Oxygen delivery restricts energy metabolism and seed development:
When Arabidopsis, rice and rape seeds or siliques are subjected to below normal oxygen supply for two hours, they show progressive decrease in the cellular energy state. As a result, biosynthesis of lipids, protein and cell wall material are adversely affected. It was shown that the low energy state is not due to fermentation because in an environment where the oxygen concentration is 8-12 %, lactate does not accumulate. It was also shown that a reduction of the external oxygen level down to 5%, stops seed development in a number of species such as rice, soybean, wheat, sorghum, rape and Arabidopsis. The low oxygen concentrations within the phloem of Ricinus plants (around 5–6%) limit phloem energy metabolism, restricting phloem loading and transport of metabolites such as sucrose.
Low internal oxygen supply leads to less consumption of ATP: Two biochemical pathways, differing in their energy requirements, are involved in sucrose breakdown into hexose phosphates. The pathway that involves the enzymes, invertase and hexokinase consumes two molecules of ATP when one molecule of sucrose is metabolized. The other degradation pathway involving sucrose synthase (SuSy) and UDP-glucose pyrophosphorylase requires no ATP. Instead it uses one molecule of inorganic pyrophosphate (PPi) per sucrose molecule. Another characteristic about the (SuSy) gene is that it is upregulated in an oxygen-deficient environment, whereas low levels of oxygen down-regulate the invertase gene. This switch indeed provides protection to plants because it saves ATP, conserves oxygen and allows higher oxygen concentrations to be maintained that would not otherwise be possible and relying on the enzymes which require only PPi for its activity. Under normal growth conditions the activity of invertase is seen early in a development process. SuSytakes over during the later stage of development. Its activity was observed later in the development of potato tubers, and the seed filling process of maize and bean.
Low oxygen leads to complex changes in the pattern of gene expression: Recent microarray studies have identified well-known transcripts and proteins associated with anoxia but also revealed the presence of hitherto unknown enzymes and signal-transduction components induced in response to low oxygen. A gradual decrease in internal oxygen provides an opportunity for acclimation before anoxic conditions are encountered.One set of genes induced in maize roots in response to oxygen deprivation, encode enzymes such as Pdc1 (pyruvate decarboxylase 1), Pdc2, adh1 (alcohol dehydrogenase 1) and lactic dehydrogenase. Previous studies with adh1 mutants in maize and Arabidopsis have shown that ADH confers short-term resistance against water-logging.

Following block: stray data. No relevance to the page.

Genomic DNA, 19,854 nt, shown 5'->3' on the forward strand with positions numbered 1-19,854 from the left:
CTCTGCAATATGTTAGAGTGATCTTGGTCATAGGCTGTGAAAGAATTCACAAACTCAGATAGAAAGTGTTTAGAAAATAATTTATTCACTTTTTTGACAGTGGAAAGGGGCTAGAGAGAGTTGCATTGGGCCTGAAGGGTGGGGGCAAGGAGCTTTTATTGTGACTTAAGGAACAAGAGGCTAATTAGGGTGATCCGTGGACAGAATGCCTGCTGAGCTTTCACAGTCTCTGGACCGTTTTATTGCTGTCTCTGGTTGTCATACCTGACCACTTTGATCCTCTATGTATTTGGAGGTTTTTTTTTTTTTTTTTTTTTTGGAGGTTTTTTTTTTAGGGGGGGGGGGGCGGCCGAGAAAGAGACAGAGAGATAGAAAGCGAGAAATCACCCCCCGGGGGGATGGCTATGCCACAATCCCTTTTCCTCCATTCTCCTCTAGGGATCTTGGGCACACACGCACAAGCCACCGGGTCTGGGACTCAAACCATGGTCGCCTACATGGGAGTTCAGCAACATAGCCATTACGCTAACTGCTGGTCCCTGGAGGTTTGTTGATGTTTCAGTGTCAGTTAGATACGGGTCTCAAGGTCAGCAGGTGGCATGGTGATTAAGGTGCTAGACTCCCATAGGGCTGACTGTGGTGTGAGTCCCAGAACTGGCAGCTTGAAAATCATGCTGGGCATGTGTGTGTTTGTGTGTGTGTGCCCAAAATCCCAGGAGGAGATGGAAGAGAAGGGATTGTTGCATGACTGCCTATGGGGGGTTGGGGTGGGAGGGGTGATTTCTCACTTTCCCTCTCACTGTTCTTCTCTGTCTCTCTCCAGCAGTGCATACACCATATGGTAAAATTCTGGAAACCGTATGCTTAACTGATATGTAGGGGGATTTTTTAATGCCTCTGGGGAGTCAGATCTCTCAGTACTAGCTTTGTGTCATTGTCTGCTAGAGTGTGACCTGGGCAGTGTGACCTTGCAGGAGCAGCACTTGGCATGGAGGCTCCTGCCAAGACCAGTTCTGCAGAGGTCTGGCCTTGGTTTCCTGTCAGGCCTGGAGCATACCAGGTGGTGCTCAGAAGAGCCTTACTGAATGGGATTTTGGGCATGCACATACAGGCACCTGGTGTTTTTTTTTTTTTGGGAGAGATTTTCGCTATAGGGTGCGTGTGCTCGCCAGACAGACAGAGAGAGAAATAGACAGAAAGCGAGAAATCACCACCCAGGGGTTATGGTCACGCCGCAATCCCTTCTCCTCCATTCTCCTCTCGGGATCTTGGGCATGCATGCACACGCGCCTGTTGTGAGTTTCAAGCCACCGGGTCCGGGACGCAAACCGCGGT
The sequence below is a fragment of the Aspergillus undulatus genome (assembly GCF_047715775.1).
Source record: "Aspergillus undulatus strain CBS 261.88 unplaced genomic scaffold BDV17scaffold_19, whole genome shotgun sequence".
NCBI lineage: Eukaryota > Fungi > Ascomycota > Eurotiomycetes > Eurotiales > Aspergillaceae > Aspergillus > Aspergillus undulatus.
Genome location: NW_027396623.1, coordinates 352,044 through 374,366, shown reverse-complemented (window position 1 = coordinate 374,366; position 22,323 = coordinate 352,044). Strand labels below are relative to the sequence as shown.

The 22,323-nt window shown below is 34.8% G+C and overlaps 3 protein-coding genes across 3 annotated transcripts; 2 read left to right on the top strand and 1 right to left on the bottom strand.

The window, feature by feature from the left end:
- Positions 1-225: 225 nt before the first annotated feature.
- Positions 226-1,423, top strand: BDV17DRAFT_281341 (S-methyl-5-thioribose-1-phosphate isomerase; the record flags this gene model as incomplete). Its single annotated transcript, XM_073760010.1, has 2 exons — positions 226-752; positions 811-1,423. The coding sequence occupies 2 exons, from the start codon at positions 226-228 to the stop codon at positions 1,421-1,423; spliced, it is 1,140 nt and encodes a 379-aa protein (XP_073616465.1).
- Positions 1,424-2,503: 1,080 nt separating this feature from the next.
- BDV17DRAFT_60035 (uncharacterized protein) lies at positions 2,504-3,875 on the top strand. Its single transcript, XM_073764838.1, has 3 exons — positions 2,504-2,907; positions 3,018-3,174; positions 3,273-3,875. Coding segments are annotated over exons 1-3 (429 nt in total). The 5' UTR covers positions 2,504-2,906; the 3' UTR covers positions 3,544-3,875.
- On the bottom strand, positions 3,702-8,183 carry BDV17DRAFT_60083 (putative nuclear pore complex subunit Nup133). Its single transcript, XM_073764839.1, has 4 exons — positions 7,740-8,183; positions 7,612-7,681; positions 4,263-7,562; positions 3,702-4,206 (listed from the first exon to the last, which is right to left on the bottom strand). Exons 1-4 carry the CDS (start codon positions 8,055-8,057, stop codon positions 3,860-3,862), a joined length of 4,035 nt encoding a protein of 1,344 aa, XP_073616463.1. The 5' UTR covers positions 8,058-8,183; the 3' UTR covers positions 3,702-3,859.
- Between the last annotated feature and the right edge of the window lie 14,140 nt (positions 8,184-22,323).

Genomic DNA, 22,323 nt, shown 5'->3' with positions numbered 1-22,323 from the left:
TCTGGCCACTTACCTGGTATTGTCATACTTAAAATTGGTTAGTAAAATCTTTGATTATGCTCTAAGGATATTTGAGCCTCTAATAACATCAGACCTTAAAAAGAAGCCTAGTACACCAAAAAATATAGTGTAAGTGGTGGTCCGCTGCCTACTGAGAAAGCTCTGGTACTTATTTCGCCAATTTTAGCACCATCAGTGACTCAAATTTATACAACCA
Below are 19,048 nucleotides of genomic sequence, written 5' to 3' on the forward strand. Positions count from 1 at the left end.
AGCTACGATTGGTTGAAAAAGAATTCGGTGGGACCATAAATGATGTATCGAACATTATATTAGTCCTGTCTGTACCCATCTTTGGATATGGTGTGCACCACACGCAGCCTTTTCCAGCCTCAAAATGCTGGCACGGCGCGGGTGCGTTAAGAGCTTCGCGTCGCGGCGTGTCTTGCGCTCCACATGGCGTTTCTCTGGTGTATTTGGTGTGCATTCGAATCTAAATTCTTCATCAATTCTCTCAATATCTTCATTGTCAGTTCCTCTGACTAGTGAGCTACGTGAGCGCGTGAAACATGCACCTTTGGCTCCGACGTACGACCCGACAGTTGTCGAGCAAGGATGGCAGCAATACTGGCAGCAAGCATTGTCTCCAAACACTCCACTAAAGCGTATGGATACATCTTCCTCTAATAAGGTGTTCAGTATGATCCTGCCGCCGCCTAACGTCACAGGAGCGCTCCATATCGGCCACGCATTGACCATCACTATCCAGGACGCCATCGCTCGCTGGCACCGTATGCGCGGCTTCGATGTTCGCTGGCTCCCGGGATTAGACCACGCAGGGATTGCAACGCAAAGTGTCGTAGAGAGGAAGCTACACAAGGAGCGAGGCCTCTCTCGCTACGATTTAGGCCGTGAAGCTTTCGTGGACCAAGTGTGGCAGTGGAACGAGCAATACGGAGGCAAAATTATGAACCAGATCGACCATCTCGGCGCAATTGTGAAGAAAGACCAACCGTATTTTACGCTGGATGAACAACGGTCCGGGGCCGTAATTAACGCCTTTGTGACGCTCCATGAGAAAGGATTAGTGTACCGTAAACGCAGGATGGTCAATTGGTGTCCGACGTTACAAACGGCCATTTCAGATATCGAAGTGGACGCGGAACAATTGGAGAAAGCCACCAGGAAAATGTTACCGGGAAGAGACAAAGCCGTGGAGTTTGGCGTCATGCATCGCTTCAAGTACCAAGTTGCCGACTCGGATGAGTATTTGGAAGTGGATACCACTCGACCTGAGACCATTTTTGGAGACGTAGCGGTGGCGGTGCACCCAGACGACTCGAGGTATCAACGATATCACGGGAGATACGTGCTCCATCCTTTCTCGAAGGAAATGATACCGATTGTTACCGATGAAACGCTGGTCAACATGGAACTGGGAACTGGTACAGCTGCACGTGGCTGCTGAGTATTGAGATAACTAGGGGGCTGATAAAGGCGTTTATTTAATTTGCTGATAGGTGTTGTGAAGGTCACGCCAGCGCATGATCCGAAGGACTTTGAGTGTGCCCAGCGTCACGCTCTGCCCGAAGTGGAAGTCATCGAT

How do plants sense that oxygen concentration is low? Recent studies have shown that an oxygen-sensing system may operate in higher plants somewhat analogous to that found in bacteria and yeast. In the bacterium, Rhizobium meliloti a 2-component signaling system has been reported. The system consists of a hemoprotein kinase and a transcriptor factor. The kinase is active in the deoxy state, while phosphorylation renders the transcription factor active. On the other hand, in higher plants, non-symbiotic hemoglobins have been indirectly implicated in oxygen sensing. It has been shown that low incidence of oxygen activates the hemoglobin gene GLB1 in Arabidopsis, barley and potato. Overexpression of this gene in transgenic Arabidopsis, induces better growth in a normal environment and prolongs survival in situations where the oxygen supply is depleted.
Conclusions: Plants respond to major oxygen deficiency by adaptive means to prevent tissue damage, resulting from diminished supply of oxygen. These measures are directed to 1) a rapid restriction of metabolism through reduced oxygen consumption, 2) a shift to pathways that use oxygen more efficiently and (3) long-term morphological changes to enhance oxygen entry. The author calls attention to some of the challenges that need to be solved. These are: identification of the oxygen sensing system(s), its mode of operation via the signal-transduction pathway(s) and the components that play a key role in fine-tuning responses to low levels of oxygen in internal tissues lacking adequate intercellular space.